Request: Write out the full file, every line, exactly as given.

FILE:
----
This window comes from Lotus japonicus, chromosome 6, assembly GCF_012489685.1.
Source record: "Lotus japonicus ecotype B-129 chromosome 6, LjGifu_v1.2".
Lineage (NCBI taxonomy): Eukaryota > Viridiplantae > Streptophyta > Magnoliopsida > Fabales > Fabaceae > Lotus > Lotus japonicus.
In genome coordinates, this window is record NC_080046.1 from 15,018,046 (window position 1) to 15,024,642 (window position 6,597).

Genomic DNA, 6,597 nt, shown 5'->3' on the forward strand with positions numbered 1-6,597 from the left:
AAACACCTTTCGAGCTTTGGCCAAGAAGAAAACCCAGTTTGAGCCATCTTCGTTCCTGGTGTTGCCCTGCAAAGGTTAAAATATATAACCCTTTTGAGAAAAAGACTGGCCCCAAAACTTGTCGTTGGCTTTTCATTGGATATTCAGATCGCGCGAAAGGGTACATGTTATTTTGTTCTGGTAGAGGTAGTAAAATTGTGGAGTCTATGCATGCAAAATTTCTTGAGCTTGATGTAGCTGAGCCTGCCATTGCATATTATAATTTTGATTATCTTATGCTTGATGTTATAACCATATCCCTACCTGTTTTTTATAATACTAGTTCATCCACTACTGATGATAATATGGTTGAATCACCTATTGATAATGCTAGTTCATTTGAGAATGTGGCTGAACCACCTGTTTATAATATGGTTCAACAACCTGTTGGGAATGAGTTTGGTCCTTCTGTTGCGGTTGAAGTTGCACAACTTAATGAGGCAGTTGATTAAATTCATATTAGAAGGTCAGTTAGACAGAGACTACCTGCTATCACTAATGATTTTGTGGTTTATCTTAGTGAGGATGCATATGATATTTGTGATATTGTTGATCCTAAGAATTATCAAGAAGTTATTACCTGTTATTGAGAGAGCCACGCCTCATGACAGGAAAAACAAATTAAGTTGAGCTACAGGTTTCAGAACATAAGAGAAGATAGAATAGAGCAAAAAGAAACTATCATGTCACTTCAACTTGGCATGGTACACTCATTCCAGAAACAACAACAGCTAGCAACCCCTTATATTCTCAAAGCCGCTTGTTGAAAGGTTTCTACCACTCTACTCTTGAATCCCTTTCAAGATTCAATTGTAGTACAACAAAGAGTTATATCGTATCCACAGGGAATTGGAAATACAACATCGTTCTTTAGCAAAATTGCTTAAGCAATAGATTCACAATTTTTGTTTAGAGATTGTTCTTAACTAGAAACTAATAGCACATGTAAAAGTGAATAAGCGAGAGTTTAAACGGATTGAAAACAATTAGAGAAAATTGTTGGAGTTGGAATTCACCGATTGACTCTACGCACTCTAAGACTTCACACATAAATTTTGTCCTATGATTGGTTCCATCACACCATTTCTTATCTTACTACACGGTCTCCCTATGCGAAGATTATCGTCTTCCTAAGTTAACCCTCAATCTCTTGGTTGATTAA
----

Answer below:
This window comes from Lotus japonicus, chromosome 6, assembly GCF_012489685.1.
Source record: "Lotus japonicus ecotype B-129 chromosome 6, LjGifu_v1.2".
Lineage (NCBI taxonomy): Eukaryota > Viridiplantae > Streptophyta > Magnoliopsida > Fabales > Fabaceae > Lotus > Lotus japonicus.
In genome coordinates, this window is record NC_080046.1 from 15,018,046 (window position 1) to 15,024,642 (window position 6,597).

Genomic DNA, 6,597 nt, shown 5'->3' on the forward strand with positions numbered 1-6,597 from the left:
AAACACCTTTCGAGCTTTGGCCAAGAAGAAAACCCAGTTTGAGCCATCTTCGTTCCTGGTGTTGCCCTGCAAAGGTTAAAATATATAACCCTTTTGAGAAAAAGACTGGCCCCAAAACTTGTCGTTGGCTTTTCATTGGATATTCAGATCGCGCGAAAGGGTACATGTTATTTTGTTCTGGTAGAGGTAGTAAAATTGTGGAGTCTATGCATGCAAAATTTCTTGAGCTTGATGTAGCTGAGCCTGCCATTGCATATTATAATTTTGATTATCTTATGCTTGATGTTATAACCATATCCCTACCTGTTTTTTATAATACTAGTTCATCCACTACTGATGATAATATGGTTGAATCACCTATTGATAATGCTAGTTCATTTGAGAATGTGGCTGAACCACCTGTTTATAATATGGTTCAACAACCTGTTGGGAATGAGTTTGGTCCTTCTGTTGCGGTTGAAGTTGCACAACTTAATGAGGCAGTTGATTAAATTCATATTAGAAGGTCAGTTAGACAGAGACTACCTGCTATCACTAATGATTTTGTGGTTTATCTTAGTGAGGATGCATATGATATTTGTGATATTGTTGATCCTAAGAATTATCAAGAAGTTATTACCTGTTATTGAGAGAGCCACGCCTCATGACAGGAAAAACAAATTAAGTTGAGCTACAGGTTTCAGAACATAAGAGAAGATAGAATAGAGCAAAAAGAAACTATCATGTCACTTCAACTTGGCATGGTACACTCATTCCAGAAACAACAACAGCTAGCAACCCCTTATATTCTCAAAGCCGCTTGTTGAAAGGTTTCTACCACTCTACTCTTGAATCCCTTTCAAGATTCAATTGTAGTACAACAAAGAGTTATATCGTATCCACAGGGAATTGGAAATACAACATCGTTCTTTAGCAAAATTGCTTAAGCAATAGATTCACAATTTTTGTTTAGAGATTGTTCTTAACTAGAAACTAATAGCACATGTAAAAGTGAATAAGCGAGAGTTTAAACGGATTGAAAACAATTAGAGAAAATTGTTGGAGTTGGAATTCACCGATTGACTCTACGCACTCTAAGACTTCACACATAAATTTTGTCCTATGATTGGTTCCATCACACCATTTCTTATCTTACTACACGGTCTCCCTATGCGAAGATTATCGTCTTCCTAAGTTAACCCTCAATCTCTTGGTTGATTAA